I wish I were here to tell you that I am okay with these things, that the lines around my eyes are proof that I have lived, that my scars are a prized narrative of my great adventures, that looking good in next-to-nothing doesn’t really matter. I want to say that I love my aging appearance—or at least feel confident enough in my other attributes not to care. I know I should believe these things, and I hope that someday I will. In the meantime, though, I’m struggling with the fact that my personal landscape is becoming an unfamiliar one. It doesn’t matter that the process is elemental in every sense of the term, or that it’s the price we pay to ride this pony we call life. The stone cold truth of the matter is that, these days, I find myself resisting the suggestion that I am beautiful.

Pompeo Batoni's "Time Orders Old Age to Destroy Beauty"
Pompeo Batoni’s “Time Orders Old Age to Destroy Beauty”, circa 1746.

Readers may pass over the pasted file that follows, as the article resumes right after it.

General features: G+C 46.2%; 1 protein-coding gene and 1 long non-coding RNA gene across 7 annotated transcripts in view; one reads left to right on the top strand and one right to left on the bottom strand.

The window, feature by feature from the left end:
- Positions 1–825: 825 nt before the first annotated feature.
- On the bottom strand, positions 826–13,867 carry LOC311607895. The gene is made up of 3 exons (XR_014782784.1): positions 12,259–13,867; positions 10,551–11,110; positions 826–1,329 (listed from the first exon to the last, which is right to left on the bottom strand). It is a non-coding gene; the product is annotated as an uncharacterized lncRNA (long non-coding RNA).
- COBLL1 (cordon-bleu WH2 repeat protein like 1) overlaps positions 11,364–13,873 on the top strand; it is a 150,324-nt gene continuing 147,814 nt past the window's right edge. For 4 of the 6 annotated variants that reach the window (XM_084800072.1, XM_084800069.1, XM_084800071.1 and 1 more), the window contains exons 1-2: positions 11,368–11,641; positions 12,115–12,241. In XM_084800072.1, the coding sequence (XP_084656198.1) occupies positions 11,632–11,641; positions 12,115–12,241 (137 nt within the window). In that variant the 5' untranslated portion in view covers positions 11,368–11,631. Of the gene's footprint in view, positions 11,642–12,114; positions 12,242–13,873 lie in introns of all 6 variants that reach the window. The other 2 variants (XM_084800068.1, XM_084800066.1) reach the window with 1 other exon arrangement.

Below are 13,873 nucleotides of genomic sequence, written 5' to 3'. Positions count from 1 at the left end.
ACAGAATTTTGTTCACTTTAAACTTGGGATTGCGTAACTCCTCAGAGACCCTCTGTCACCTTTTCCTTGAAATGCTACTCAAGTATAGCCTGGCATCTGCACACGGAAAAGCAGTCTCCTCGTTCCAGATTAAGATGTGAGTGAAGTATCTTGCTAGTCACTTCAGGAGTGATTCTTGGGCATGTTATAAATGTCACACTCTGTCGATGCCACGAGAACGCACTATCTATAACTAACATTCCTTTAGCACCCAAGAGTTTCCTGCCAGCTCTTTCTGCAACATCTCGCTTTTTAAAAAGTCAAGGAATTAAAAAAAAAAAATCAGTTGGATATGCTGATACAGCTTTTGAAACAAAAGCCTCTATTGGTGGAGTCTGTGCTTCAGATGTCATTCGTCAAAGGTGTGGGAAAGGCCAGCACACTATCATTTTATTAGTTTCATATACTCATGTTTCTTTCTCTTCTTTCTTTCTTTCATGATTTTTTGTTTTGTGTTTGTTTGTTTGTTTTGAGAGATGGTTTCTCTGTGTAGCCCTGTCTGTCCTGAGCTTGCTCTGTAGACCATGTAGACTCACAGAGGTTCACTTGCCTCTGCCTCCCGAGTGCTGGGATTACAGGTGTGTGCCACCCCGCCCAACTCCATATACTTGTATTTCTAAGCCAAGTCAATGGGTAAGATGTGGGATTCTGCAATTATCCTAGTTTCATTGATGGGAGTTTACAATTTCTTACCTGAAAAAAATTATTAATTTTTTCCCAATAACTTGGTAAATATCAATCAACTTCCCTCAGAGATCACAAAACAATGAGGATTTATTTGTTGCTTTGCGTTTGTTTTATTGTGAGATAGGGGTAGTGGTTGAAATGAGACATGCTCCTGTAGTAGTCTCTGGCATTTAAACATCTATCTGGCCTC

Image courtesy The National Gallery (UK).

I don’t think I’m alone—particularly among so-called intellectuals.

What we’re talking about here is a difficulty in navigating—and even constructing—our physical geography. That’s a destination many eggheads would much prefer to race past with their windows up and pedals on the floorboards. The idea of stopping for lunch there is repugnant. Moving in can feel inconceivable.

Let me illustrate.

I am smart. I’m great at schoolwork. I’m an auditory-visual-absolutely-anything-other-than-a-kinesthetic learner. I always have been. As a third-grade softball player, I would go to bat praying for errant pitches. In sixth grade, our class put on a musical version of Tom Sawyer. I auditioned for the role of Aunt Polly – the strong, comic foil to sweet Becky. Instead, I was made a dancing sunflower. I hated everything about this role: the fact that I, a chubby kid, was compelled to wear a green leotard and even greener tights; that I was swathed in yards and yards and yards of yellow tulle—not so much a tutu as a Technicolor commemoration of the emerging hips bequeathed to me by my Eastern European ancestors (those are birthing hips, an older cousin with the same build would remind me).